Egypt police kill 14 gunmen linked to recent Northern Sinai attacks
Egyptian police said they killed 14 alleged members of the Islamic State group on Saturday in a raid on a training camp, a day after militants conducted a deadly attack on soldiers.
Funerals were held across the country for at least 21 soldiers killed in Friday's attack in the north of the Sinai Peninsula, one of deadliest against the military in years.
The interior ministry said police officers raided a desert training camp in the eastern province of Ismailiya, killing the 14 alleged militants.
At least five of them had been wanted on charges of joining IS, it said in a statement.
Jihadi militants attacked several Sinai checkpoints with car bombs and heavy gunfire in a coordinated assault on Friday, which IS later claimed responsibility for in a statement.
The military said they managed to kill 40 of the assailants and that the attack killed or wounded 26 soldiers, without providing a death toll.
Provincial and security officials said funerals were held for at least 21 soldiers.
IS has been leading a deadly insurgency that has killed hundreds of policemen and soldiers since the army overthrew Islamist President Mohamed Morsi in 2013 and crackdown on his supporters.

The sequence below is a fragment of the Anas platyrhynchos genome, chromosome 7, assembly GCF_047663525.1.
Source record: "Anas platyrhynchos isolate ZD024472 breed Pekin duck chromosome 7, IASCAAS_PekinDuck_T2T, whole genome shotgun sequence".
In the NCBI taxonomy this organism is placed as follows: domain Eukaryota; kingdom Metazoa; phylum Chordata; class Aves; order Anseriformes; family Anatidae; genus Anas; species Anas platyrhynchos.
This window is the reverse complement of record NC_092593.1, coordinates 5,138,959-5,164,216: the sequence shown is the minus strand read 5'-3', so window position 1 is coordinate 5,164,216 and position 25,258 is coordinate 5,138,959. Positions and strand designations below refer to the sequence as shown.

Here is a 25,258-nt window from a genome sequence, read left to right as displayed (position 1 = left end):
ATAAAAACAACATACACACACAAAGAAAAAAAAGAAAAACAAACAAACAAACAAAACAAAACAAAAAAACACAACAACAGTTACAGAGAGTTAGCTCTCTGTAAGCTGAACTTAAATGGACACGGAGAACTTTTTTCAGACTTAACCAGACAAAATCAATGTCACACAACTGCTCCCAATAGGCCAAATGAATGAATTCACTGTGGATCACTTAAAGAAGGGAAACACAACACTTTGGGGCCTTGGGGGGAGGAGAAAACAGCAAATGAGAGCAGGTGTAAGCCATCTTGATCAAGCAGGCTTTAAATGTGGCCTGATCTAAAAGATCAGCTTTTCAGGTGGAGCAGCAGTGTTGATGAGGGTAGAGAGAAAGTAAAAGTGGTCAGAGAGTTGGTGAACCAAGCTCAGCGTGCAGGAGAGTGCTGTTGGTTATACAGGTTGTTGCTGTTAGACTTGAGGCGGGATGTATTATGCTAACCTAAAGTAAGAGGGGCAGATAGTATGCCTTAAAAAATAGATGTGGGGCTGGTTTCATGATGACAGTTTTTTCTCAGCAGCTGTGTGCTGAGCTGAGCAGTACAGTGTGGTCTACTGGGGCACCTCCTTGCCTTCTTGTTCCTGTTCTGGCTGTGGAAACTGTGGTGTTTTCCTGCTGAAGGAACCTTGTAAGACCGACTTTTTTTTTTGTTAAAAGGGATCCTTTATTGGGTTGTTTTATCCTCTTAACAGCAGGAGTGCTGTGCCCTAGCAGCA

IS has also attacked tourists, killing all 224 on board a Russian plane carrying holidaymakers in 2015, as well as Christian churches elsewhere in Egypt.
Groups other than IS have also carried out attacks in Egypt targeting policemen and judges.
Gunmen on Friday shot dead a National Security Service officer as he was leaving his home north of Cairo.
The militant group Hasm claimed responsibility.On Saturday, the interior ministry said police killed two senior Hasm members in a shootout near Cairo.
The jihadis are increasingly encircled in the peninsula, with the military razing sections of Rafah to create a buffer zone with the Gaza Strip and destroying tunnels connecting with the Palestinian territory.
But that has not prevented them from establishing cells elsewhere in Egypt that launched a series of attacks on Christians that have killed dozens since December, when a suicide bomber targeted a Cairo church.
That attack was followed by two church bombings in April that killed at least 45 people and a massacre of Christians heading on a bus to a monastery in May.
The April attacks prompted President Abdel Fattah al-Sisi to declare a nationwide state of emergency like that already in force in North Sinai.
Agencies contributed to this report.